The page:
Course No. NFL 107
The name of the game in daily fantasy is gaining an edge over your opponent. Especially with NFL fantasy, the obvious data is out there, everyone has it. Everyone knows the elite plays on a given week because they've had six or seven days to sort through all the noise and hear the same players be touted over and over. However, where the real edge lies is in digging deeper, with advanced research. The important thing is not just finding statistics and resources, but learning how to apply them usefully to your basic research.
Vegas player props can be as useful or even more useful than team and game totals. Player props are given in line form, setting an over/under, henceforth referred to as O/U in this piece for each of the statistics a players is going to accumulate in a game, including yards, touchdowns and more. The more statistics Vegas is providing a total for the more useful they are likely to be. The most scrutinized position in the NFL, quarterback, also happens to generally have the most player prop bets assigned to it. They'll offer an O/U for obvious things like yards and touchdowns, but also even more analytical numbers like completions and interceptions. The yards and touchdowns obviously easily correlate to fantasy points the quickest, as they are directly scored in all fantasy formats. However, we can glean some knowledge from the completions number as well. A high completions number means the quarterback is either throwing a ton of attempts or completing a very high percentage of them: both great things for fantasy production. As for the other positions, the numbers set are much more static as you'd expect. Basically, for the rest of the skill positions, we're getting yards and touchdown O/Us. Many books began doing catches last year and I expect that to catch on even more with the increase popularity of fantasy sports and the point per reception (PPR) format.
The other big thing to look at with player props is the “price" to place the bet. A great player to use as an example from last year is DeMarco Murray, who seemed to be over 100 yards with a touchdown in every game early in the season. In Week 6, he had an O/U of 124 yards, which is obviously very strong. The price to take the over on that line was -120, which means you had to wager $120 to win $100 if he did go over. Clearly, Vegas was anticipating a very high yardage total here and built that into the price as well as the line. He was also -150 to score a touchdown in that same game, meaning similarly that you had to wager $150 to win $100 on him scoring a touchdown. Touchdown props can get tricky though, as it's often just a yes or no proposition and the price often just fluctuates based on the popularity of that player's touchdown potential that week more than anything else.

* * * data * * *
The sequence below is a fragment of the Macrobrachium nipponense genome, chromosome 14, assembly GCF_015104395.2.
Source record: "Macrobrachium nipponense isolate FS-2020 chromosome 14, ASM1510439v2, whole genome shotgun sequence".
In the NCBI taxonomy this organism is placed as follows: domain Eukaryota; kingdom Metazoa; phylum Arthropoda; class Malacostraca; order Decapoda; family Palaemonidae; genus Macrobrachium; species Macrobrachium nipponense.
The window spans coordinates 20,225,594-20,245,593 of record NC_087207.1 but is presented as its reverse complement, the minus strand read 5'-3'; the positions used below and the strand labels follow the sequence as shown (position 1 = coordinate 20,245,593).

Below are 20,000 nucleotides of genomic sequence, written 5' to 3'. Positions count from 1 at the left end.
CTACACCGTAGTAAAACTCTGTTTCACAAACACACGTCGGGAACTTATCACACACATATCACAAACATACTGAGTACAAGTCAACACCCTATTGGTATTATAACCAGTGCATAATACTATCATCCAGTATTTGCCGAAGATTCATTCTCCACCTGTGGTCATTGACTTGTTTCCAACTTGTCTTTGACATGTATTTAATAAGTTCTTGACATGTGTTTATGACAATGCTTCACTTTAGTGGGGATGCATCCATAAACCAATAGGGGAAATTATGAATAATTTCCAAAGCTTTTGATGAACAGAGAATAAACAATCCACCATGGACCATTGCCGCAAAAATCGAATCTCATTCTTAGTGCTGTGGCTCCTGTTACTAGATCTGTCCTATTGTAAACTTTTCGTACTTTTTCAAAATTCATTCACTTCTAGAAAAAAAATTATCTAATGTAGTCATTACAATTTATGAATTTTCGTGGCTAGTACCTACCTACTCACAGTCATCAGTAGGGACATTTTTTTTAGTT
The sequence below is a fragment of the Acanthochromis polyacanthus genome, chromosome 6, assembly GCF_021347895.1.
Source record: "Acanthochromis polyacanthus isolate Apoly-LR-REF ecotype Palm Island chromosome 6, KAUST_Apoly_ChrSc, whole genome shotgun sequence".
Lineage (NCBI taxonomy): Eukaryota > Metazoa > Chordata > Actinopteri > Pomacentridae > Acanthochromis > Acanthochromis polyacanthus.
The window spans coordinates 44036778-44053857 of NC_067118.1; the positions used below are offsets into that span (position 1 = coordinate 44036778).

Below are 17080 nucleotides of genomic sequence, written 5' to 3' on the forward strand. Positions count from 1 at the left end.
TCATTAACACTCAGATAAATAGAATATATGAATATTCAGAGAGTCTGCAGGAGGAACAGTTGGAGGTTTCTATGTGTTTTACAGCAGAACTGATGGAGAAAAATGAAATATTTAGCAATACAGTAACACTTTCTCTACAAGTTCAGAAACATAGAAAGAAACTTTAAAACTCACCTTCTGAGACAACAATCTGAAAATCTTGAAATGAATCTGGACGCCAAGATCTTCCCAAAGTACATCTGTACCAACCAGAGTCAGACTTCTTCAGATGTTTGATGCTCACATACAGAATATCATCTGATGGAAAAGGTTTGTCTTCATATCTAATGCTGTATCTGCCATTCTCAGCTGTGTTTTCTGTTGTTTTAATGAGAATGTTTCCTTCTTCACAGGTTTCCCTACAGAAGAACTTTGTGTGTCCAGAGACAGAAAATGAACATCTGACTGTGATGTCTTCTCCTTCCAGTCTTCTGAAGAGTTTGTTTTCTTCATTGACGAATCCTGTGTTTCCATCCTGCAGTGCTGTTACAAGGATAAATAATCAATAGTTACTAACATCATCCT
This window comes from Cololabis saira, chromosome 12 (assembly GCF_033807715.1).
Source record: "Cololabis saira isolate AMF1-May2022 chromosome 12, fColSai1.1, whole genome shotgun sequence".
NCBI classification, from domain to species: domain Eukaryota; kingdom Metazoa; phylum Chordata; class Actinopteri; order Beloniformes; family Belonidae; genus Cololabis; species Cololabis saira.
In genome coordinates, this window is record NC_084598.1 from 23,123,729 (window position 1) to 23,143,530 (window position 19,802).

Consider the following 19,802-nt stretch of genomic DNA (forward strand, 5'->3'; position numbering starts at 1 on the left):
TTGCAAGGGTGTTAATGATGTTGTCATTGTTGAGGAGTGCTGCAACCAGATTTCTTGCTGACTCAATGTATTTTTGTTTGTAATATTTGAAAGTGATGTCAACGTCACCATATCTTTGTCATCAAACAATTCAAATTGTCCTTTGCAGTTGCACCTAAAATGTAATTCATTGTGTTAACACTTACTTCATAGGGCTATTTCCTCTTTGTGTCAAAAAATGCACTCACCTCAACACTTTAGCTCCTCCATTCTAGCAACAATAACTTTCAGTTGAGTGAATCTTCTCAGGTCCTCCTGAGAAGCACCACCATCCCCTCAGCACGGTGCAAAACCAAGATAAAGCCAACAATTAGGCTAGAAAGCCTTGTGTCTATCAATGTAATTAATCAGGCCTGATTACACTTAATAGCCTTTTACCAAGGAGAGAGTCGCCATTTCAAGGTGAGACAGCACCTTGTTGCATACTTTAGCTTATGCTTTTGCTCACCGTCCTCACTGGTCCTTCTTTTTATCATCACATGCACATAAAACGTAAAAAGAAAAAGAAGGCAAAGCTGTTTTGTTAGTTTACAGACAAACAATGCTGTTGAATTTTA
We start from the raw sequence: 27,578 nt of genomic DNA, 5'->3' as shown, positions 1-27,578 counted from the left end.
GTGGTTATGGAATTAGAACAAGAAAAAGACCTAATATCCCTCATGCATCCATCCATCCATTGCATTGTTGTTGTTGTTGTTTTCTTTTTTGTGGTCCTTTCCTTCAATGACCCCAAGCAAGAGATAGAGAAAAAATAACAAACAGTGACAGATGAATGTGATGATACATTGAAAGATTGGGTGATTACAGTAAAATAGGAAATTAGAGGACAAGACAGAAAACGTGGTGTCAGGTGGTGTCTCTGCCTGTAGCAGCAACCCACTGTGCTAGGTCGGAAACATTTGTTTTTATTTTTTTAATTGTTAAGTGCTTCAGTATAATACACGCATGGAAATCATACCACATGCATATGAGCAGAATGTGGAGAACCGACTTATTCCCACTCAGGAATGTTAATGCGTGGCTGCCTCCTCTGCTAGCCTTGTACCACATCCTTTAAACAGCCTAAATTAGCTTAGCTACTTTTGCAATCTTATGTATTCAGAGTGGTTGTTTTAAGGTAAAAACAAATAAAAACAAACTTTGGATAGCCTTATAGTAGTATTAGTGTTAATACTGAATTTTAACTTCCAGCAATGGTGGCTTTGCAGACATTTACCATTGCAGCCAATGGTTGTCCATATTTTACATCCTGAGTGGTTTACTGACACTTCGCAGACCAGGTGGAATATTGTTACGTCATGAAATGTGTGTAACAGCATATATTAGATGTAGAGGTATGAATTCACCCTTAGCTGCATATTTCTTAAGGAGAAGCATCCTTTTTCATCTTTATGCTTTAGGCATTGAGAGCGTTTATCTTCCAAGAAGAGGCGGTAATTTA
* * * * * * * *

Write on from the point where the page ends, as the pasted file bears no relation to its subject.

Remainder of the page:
Opportunities and Touches
Opportunity is at least as important as efficiency in fantasy football. How often have we seen plodding running backs or receivers with terrible run after catch skills succeed as fantasy options? There's not doubt that some players, many players in fact, can produce on limited opportunities. They are all NFL caliber players of course and can make plays. However, we're trying to look at these players analytically and in a predictive manner, so while past production is great, it's much more effective to look at past opportunity. Take a look at two generic examples through the first two games of a season.
Player 1: 22 targets, 11 catches, 173 yards, 1 touchdown
Player 2: 14 targets, 11 catches, 212 yards, 2 touchdowns
Player 2 is the one that's going to be see more highlights on SportsCenter and is going to be higher all on the most productive and who's hot lists, but the player with more predictable production is quite clearly Player 1. Maybe he has some catch rate issues, but also in a two game sample size, his fairly low catch rate could just be variance, much like Player 2's better yards per catch and touchdown rate could be and most likely are. What most likely isn't variance out of all of these stats is Player 1's heavy target number. He's averaging 11 targets per game through those first two games and that can be realistically expected to continue, with a potential rise in yards per catch and touchdowns as well. With him we're getting simply more opportunity for the same production we're getting from Player 2.
The same goes for running backs, as they get both carries and catches to fall into this group, often making them even more predictable. However, game flow often factors into running back touches much more than it does for receivers, as backs can rack up carries when teams are winning and are unlikely to accumulate the difference in carries when they are losing with catches. However, using the point spreads and O/U like we talked about in the Vegas lesson, we can get a good feel for what the game flow of a specific game is expected to be.